Re: NANO: Skeptical MIT Tech Review Interview

Eugene Leitl (
Tue, 17 Nov 1998 22:34:16 +0100

Peter C. McCluskey writes:

> It sometimes looks like that is happening because typical criticisms
> from reputable scientists simply ignore elementary arguments that nanotech
> advocates have been making for years.

Respectable scientists don't read nanotech advocates. Maybe this will change when the latter start be published in refereed journals. Electronic resources, especially Usenet posts are simply not visible to scientific mainstream. This is silly, but you must consider that handicap when you expect to see valid criticisms by the establishment.

> Read the article through Crit and see how easily Ralph Merkle answers it:

Crit is so _slow_, especially overseas. Are there any plans to make the database distributed? Is Foresight running the service on their own resources, or did they receive any hardware/bandwidth donations?

> The accusation that nanotech dreamers reject all criticism without regard
> to merit seems inconsistent with the respect that such dreamers give to
> people who suggest nanotech is undesirable because of risks such as grey goo.

I must say I made basically the opposite observation. There is much imo unfounded belief in rational design (as if one could clone/upgrade artifexes faster than grow computational darwin-in-machina circuitry) and containability of nanoevolution processes (so far archaeology has failed to find even fossil traces of ur-autoreplicators). The 'active shield' mantra is too often invoked. To me, this is simply not addressing the issue, but it is exactly these fuzzy anything-goes claims, criticisms and countercriticisms that point at the heart of the malaise. Nanotechnology as practiced on the web is simply not a science. And nanotechnology, as practiced in the laboratory is simply not exciting enough. Too bad.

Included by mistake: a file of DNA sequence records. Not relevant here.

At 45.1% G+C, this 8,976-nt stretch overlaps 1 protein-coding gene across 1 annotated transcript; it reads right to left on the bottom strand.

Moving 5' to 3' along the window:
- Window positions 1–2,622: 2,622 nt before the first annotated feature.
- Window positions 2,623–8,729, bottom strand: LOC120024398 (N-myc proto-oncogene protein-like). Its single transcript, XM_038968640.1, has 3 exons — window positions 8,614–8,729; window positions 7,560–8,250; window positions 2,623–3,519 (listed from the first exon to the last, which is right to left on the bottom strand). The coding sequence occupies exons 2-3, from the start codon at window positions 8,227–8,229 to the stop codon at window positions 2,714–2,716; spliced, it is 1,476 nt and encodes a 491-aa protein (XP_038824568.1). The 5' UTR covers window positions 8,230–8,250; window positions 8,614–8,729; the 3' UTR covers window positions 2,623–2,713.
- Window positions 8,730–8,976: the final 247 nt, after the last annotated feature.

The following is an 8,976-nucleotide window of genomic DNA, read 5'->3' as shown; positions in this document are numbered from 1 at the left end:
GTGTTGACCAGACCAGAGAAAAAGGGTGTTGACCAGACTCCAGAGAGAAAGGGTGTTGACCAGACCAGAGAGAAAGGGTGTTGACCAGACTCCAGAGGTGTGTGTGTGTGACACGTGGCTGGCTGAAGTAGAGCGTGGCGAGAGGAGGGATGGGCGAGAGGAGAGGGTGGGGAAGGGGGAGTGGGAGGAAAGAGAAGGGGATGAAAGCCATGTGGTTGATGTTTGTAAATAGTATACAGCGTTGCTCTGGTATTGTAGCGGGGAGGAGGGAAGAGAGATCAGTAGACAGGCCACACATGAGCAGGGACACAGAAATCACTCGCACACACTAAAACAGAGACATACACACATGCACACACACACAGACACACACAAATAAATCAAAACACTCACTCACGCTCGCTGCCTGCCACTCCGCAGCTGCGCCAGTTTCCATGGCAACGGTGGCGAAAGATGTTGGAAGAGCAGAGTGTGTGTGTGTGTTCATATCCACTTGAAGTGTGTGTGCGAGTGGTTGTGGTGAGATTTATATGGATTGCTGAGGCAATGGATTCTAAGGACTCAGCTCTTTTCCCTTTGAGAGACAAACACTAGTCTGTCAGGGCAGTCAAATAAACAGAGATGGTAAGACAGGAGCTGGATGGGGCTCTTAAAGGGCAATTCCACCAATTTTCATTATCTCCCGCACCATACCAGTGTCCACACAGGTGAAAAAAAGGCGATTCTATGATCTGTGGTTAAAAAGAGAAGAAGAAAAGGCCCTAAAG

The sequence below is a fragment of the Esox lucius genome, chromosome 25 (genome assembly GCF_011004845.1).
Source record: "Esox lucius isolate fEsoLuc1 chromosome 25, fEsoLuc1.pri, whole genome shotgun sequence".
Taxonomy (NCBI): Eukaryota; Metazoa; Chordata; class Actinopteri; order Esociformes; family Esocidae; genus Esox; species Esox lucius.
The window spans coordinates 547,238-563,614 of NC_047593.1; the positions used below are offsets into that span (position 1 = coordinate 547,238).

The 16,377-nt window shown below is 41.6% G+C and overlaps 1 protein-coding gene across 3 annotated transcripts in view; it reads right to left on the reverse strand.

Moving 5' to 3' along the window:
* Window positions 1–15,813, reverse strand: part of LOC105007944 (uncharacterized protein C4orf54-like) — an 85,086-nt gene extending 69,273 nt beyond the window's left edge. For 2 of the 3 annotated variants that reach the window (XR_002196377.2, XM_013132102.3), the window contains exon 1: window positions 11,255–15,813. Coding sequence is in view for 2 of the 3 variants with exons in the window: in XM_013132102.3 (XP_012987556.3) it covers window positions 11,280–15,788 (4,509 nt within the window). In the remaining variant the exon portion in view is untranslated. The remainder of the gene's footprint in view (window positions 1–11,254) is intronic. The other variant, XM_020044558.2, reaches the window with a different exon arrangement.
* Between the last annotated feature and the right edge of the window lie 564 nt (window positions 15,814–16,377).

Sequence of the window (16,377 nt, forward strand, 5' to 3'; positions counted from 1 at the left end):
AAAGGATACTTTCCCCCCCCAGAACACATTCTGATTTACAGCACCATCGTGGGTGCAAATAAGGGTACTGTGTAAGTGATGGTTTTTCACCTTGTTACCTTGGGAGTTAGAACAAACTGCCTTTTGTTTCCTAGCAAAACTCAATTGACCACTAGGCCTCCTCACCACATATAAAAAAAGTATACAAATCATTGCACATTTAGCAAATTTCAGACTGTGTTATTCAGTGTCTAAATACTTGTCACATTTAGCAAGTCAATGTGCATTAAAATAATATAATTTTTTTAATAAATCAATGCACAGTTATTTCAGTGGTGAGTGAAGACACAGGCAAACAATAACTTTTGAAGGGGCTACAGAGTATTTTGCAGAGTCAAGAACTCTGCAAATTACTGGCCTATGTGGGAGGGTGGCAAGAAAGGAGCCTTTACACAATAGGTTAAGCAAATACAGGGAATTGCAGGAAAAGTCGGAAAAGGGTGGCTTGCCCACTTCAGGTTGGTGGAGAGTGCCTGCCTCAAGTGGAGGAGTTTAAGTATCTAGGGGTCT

> When dealing with the timing of nanotech rather than what is physically
> possible, I think nanotech advocates are more vulnerable to criticism.
> I think Drexler's claims about when the first assemblers will be available
> (10 to 25 years) are reasonable, but I haven't heard a serious published
> attempt to analyze how long it will take.

Futurology is not science. There exists no validated scheme to assign probabilities to future histories. Hence, expecting any real-world criticisms of pipe dreams is not exactly constructive.

> Drexler simply says he can't imagine how 20 years from now there could
> be 20 years more work needed to produce an assembler. This doesn't convince
> people who suspect he's a theoretician who doesn't know much about the
> mundane details needed to translate theory into practice.

'Mundane details needed to translate theory into practice' says it fairly all. Drexlerian nanotechnology means: I can build a device which can more or less sustainably clone itself within a time span of less than an hour by means of mechanosynthetic reactions -- as simple as that.

Is such a device possible? No one can say, now. If there was a detailed, mundane blueprint, we could simulate and validate that. But there is none. How does one supposed to prove the existance and met functionality of a mundane device which is not specified? The science/technology validation process does not work that way. It would help a lot if there was a mundane, well-developed body of theory describing mechanosynthetical processes. But there is none! (Don't say things like Schroedinger or ab initio, that doesn't count). So we have to resort to a massive make-believe that we can build the repertoire of required mundane structures (the set of which, also, happens to be undefined) by this unspecified, mundane set of mechanosynthetic reactions.

Is this science? Is this technology? Whatever it is, it not validable. Which does not mean that it is impossible -- simply we. just. can't. tell. yet.

Please, let's stop this nonconstructive discussion, and let's go back to the workstation/lab. Whoever can push the field of nanorobotics and nanolithography into full-blown all-purpose mechanosynthesis is scheduled to be the next Nobel laureate -- and Generic Saviour as well.